“Baker’s asthma” — as it’s known in the business — is a serious health problem that can affect workers in bakery, flour manufacturing, and food processing settings.
“Activities such as mixing, pouring, and weighing flour creates airborne flour dust, which workers may inhale,” reads Flour dust exposure, a risk advisory from WorkSafeBC.
“Workers exposed to flour dust may develop an allergy or sensitization after repeated exposures. Once sensitization occurs, exposure to even a small amount of flour dust can trigger an asthma attack or allergic reaction.”
Safety training in baking school
Martin Barnett is an instructor and program chair of the professional Baking and Pastry Arts program at Vancouver Island University. He’s also on the Board of Directors of the Baking Association of Canada.
I asked him if the issue of flour dust is covered in schools. Is it on the safety radar of the baking industry?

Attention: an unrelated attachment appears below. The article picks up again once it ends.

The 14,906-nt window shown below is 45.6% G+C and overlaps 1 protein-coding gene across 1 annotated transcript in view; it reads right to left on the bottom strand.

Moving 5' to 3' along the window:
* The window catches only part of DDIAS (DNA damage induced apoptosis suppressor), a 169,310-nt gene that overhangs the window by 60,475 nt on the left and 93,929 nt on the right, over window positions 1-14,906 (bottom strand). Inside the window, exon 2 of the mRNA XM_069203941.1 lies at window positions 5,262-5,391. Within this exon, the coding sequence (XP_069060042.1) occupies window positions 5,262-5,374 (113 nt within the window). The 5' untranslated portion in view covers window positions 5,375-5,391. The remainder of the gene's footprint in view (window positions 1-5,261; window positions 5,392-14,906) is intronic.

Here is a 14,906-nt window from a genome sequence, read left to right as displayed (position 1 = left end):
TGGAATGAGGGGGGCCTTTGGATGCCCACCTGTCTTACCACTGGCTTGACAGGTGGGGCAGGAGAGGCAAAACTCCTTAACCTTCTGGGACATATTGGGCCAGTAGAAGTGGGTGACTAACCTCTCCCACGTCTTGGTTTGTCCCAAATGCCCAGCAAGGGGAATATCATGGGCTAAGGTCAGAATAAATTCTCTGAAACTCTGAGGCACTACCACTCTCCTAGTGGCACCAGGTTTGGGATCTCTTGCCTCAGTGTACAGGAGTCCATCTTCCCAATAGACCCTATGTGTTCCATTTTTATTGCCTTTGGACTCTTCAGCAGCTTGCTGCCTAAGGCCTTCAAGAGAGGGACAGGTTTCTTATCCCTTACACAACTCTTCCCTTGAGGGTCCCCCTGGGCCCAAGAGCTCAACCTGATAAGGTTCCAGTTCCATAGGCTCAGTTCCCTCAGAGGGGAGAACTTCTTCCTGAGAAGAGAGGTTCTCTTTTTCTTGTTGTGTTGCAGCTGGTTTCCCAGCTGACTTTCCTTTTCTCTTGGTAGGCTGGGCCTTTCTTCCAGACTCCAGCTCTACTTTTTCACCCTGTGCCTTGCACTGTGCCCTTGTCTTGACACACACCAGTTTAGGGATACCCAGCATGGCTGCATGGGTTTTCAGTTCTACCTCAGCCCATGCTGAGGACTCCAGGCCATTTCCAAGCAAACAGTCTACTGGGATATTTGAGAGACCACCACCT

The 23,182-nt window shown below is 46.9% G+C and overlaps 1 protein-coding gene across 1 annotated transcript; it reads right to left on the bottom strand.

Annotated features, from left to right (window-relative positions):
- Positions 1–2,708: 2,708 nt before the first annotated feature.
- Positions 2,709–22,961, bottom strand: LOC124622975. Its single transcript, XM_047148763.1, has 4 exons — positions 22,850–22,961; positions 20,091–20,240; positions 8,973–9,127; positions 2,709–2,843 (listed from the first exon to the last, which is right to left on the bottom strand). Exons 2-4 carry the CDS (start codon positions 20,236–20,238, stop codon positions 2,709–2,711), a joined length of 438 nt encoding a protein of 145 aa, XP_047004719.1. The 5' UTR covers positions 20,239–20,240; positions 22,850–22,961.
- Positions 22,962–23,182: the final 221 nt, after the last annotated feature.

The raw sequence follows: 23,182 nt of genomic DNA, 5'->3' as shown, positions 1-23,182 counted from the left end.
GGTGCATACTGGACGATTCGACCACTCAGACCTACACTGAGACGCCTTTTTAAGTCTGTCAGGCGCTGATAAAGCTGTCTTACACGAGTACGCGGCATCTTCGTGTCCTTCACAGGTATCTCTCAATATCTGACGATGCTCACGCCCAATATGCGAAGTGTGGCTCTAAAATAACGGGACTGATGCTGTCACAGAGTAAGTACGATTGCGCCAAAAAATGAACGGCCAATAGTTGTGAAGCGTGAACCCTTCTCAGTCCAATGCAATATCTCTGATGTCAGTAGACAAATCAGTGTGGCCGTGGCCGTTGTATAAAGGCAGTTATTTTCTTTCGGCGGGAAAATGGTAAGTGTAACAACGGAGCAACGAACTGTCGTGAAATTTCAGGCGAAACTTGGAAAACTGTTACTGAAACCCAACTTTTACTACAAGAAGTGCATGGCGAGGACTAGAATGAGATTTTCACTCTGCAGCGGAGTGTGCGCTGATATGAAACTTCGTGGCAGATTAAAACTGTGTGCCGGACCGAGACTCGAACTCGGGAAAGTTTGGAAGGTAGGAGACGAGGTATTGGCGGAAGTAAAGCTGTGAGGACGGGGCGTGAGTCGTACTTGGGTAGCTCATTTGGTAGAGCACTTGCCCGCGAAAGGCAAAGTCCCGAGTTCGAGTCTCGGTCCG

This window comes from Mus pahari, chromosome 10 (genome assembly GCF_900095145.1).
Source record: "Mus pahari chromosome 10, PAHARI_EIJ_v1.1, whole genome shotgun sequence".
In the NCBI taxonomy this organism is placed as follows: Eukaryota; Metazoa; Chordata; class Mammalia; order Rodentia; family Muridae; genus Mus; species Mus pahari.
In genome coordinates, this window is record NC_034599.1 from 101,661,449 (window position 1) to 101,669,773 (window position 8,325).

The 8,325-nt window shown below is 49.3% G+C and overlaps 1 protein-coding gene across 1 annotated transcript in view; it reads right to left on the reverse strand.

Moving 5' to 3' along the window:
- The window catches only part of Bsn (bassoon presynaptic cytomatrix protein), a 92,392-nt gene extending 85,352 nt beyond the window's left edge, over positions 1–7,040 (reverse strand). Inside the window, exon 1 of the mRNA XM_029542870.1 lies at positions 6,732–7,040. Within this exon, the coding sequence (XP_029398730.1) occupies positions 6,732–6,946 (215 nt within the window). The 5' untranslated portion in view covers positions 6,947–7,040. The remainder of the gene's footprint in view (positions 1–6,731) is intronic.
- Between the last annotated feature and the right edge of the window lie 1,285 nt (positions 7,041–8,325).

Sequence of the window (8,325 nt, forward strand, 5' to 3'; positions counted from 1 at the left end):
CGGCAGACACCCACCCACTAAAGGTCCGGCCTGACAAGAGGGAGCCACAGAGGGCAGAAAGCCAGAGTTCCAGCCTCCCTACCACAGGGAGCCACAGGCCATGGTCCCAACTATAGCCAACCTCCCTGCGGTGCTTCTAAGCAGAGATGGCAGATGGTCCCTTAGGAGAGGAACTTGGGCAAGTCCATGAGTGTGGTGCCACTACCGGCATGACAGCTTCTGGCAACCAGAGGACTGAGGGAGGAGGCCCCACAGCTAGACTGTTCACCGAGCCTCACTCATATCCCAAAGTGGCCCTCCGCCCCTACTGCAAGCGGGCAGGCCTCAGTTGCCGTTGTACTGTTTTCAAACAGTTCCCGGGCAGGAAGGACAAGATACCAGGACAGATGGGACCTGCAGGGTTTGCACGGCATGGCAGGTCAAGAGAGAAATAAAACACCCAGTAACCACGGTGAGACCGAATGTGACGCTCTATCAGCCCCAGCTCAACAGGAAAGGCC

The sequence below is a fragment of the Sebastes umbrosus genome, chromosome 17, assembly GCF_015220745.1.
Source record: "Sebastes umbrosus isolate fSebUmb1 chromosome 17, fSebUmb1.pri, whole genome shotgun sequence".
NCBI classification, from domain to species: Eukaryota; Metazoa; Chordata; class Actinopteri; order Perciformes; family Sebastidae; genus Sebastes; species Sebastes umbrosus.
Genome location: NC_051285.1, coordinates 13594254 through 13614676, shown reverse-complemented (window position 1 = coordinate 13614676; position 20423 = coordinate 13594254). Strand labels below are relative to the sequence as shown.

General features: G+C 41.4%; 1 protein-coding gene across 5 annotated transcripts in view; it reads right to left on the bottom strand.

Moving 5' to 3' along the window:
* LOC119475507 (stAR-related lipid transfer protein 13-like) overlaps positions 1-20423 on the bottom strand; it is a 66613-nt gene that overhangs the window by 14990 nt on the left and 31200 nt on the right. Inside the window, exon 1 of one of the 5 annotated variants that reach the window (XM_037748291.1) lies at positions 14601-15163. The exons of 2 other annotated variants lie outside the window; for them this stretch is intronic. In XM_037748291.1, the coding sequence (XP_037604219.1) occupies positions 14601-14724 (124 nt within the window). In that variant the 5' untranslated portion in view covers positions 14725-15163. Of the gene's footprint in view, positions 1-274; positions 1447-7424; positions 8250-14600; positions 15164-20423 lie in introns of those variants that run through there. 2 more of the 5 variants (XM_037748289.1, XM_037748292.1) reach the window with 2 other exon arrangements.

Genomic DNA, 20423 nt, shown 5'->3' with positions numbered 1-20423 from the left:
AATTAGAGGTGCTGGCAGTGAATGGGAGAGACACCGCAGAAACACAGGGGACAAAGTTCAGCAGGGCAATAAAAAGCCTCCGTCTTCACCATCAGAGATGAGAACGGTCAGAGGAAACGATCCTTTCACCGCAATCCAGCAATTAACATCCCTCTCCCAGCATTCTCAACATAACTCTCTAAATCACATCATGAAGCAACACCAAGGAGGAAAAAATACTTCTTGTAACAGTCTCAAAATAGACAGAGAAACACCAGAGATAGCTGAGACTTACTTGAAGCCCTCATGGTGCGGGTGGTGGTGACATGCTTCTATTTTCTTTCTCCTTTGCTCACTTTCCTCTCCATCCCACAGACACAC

Martin says the issue of flour dust is “not on the official curriculum, as a stand-alone subject, but we do teach it in ‘safe working practices.’ ”
Martin knows first-hand what it’s like to work around flour dust. He says: “I myself am sensitive, and when I owned my bakery in Victoria I wore a mask. Now I use an inhalant on days that I know I am going to be mixing a lot.”
Of course, different prevention tactics will be called for, depending on the situation. Martin says most modern bakeries use extractor fans and workers are mandated — that is, “strongly encouraged” — to wear filtering facepiece respirators. Delivering flour by silo and using machines’ speed controls correctly can also help mitigate the risk.
WorkSafeBC’s Geoffrey Clark, senior occupational hygienist, says that many controls in the exposure control plan for flour dust are procedural or “administrative” and involve modifying work practices, rather than wearing respirators. He says: “Research has found that changing how bakers work can significantly reduce their exposures to flour dust.”
For much more information, see Exposure Control Plan for Flour Dust in Bakeries and Sample Respirator Program for Flour Dust Exposure, both published recently by WorkSafeBC. You can also learn more about flour dust on worksafebc.com.
Thanks to Martin for answering my questions about his work.